New Delhi: NASA’s Earth Polychromatic Imaging Camera (EPIC) camera aboard the Deep Space Climate Observatory (DSCOVR) satellite has captured a unique, yet stunning view of the moon as it moved in front of the sunlit side of Earth.
"For the second time in the life of DSCOVR, the moon moved between the spacecraft and Earth,” said Adam Szabo, DSCOVR project scientist at NASA’s Goddard Space Flight Center in Greenbelt, Maryland. "The project recorded this event on July 5 with the same cadence and spatial resolution as the first ‘lunar photobomb’ of last year."
As per NASA, EPIC - a four-megapixel CCD camera and telescope on the DSCOVR satellite orbiting 1 million miles from Earth - captured thes images between July 4 at 11:50 p.m. EDT and July 5 at 3:18 a.m. EDT (0350 UTC and 0718 UTC on July 5), showing the moon moving over the Indian and Pacific oceans. The North Pole is at the top of the images.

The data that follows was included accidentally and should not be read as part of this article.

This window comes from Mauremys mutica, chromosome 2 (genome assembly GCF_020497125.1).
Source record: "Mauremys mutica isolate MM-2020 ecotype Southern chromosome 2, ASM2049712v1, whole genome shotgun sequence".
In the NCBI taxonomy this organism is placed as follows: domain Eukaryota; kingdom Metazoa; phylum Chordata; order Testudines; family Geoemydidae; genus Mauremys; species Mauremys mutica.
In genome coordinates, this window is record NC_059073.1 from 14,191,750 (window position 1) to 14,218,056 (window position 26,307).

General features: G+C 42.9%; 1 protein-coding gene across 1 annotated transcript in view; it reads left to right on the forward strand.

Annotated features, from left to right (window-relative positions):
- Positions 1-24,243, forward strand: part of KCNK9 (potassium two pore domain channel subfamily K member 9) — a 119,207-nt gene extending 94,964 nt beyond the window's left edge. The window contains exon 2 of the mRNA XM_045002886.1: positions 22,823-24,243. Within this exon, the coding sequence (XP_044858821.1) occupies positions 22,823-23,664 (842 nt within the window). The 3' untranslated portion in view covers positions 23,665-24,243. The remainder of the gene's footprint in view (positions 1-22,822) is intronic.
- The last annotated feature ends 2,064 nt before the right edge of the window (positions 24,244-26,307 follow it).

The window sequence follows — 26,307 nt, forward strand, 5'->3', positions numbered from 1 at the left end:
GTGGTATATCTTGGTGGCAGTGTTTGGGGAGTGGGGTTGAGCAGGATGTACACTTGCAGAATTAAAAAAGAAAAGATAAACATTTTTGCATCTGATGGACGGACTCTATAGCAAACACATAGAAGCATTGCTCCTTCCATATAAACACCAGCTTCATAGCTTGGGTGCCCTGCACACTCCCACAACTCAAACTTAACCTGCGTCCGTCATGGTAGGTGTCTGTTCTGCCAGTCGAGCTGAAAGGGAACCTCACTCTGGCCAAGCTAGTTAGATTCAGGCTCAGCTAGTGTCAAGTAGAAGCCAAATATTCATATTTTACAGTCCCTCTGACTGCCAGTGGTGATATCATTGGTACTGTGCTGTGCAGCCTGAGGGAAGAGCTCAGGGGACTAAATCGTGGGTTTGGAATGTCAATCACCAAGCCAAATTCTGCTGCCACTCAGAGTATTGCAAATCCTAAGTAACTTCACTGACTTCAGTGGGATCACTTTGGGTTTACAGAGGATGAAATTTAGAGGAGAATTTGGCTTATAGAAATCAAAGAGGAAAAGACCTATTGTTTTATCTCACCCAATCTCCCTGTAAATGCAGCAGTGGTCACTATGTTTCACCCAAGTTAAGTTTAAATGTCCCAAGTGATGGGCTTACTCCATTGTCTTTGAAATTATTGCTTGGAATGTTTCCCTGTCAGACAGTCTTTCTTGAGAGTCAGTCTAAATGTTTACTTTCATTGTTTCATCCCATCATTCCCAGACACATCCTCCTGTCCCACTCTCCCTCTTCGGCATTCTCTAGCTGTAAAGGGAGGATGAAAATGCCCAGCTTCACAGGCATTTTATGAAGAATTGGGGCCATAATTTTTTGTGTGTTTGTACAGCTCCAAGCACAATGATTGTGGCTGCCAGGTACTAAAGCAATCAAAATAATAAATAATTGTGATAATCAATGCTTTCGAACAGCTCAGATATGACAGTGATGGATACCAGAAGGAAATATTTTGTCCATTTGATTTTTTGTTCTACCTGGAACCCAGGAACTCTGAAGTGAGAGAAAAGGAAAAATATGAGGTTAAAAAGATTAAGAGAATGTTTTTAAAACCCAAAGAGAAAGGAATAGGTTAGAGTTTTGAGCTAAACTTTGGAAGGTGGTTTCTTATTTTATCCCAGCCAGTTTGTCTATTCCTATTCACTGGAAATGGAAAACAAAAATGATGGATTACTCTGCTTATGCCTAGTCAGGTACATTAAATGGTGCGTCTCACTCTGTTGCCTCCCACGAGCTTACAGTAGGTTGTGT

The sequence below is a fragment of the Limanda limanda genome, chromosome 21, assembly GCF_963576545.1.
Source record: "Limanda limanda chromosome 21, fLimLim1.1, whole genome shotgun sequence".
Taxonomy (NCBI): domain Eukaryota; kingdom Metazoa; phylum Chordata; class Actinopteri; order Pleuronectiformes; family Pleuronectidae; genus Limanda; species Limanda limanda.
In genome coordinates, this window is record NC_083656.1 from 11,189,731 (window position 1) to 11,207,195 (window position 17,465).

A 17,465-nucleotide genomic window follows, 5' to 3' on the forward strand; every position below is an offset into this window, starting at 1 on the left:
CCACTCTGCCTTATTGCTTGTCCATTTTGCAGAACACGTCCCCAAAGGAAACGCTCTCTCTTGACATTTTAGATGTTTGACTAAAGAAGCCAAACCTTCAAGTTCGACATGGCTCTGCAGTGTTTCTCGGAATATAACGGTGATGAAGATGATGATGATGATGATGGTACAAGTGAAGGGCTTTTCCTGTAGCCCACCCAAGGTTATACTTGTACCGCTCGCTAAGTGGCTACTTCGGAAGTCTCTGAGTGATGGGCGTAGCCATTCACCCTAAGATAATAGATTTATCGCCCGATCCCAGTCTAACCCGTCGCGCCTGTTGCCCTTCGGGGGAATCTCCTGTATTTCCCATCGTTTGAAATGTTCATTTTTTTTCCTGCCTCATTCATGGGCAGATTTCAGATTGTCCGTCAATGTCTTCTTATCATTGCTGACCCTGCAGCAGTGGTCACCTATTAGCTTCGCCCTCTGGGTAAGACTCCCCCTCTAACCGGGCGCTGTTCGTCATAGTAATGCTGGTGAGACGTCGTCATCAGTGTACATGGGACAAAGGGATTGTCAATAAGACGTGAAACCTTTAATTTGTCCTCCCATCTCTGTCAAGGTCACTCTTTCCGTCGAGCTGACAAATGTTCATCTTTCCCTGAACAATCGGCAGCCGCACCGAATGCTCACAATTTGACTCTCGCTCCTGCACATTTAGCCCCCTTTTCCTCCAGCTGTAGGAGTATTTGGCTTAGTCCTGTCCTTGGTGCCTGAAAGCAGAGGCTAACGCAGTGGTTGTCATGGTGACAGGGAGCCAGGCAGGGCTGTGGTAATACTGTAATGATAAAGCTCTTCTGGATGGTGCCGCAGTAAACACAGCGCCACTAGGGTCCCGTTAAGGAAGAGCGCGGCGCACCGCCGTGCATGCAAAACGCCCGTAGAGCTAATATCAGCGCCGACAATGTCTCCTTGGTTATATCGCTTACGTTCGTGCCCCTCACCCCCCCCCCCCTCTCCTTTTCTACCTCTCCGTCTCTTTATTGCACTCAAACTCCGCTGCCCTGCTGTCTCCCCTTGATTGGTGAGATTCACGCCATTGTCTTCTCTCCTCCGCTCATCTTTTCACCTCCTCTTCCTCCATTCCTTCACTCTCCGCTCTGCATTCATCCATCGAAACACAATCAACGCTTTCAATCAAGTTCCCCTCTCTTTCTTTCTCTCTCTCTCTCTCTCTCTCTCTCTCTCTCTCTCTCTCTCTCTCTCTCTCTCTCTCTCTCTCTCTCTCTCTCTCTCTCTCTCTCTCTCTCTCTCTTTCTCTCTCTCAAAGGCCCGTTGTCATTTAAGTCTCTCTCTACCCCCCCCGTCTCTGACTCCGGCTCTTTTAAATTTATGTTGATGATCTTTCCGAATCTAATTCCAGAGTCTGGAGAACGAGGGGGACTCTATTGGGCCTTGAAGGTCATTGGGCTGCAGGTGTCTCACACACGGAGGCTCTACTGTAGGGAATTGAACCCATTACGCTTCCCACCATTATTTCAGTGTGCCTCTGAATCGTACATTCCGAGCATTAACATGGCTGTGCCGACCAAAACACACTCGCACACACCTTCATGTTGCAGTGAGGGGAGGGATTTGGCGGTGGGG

— NASA (@NASA) July 11, 2016
From its position between the sun and Earth, DSCOVR conducts its primary mission of real-time solar wind monitoring for the National Oceanic and Atmospheric Administration (NOAA).
EPIC maintains a constant view of the fully illuminated Earth as it rotates, providing scientific observations of ozone, vegetation, cloud height and aerosols in the atmosphere.
The last time EPIC captured this event was between 3:50 p.m. and 8:45 p.m. EDT on July 16, 2015.
Launched one year ago, on February 11, 2015, DSCOVR – NOAA Earth observation and space weather satellite – hovers between the sun and Earth at all times, maintaining a constant view of the sun and sun-lit side of Earth.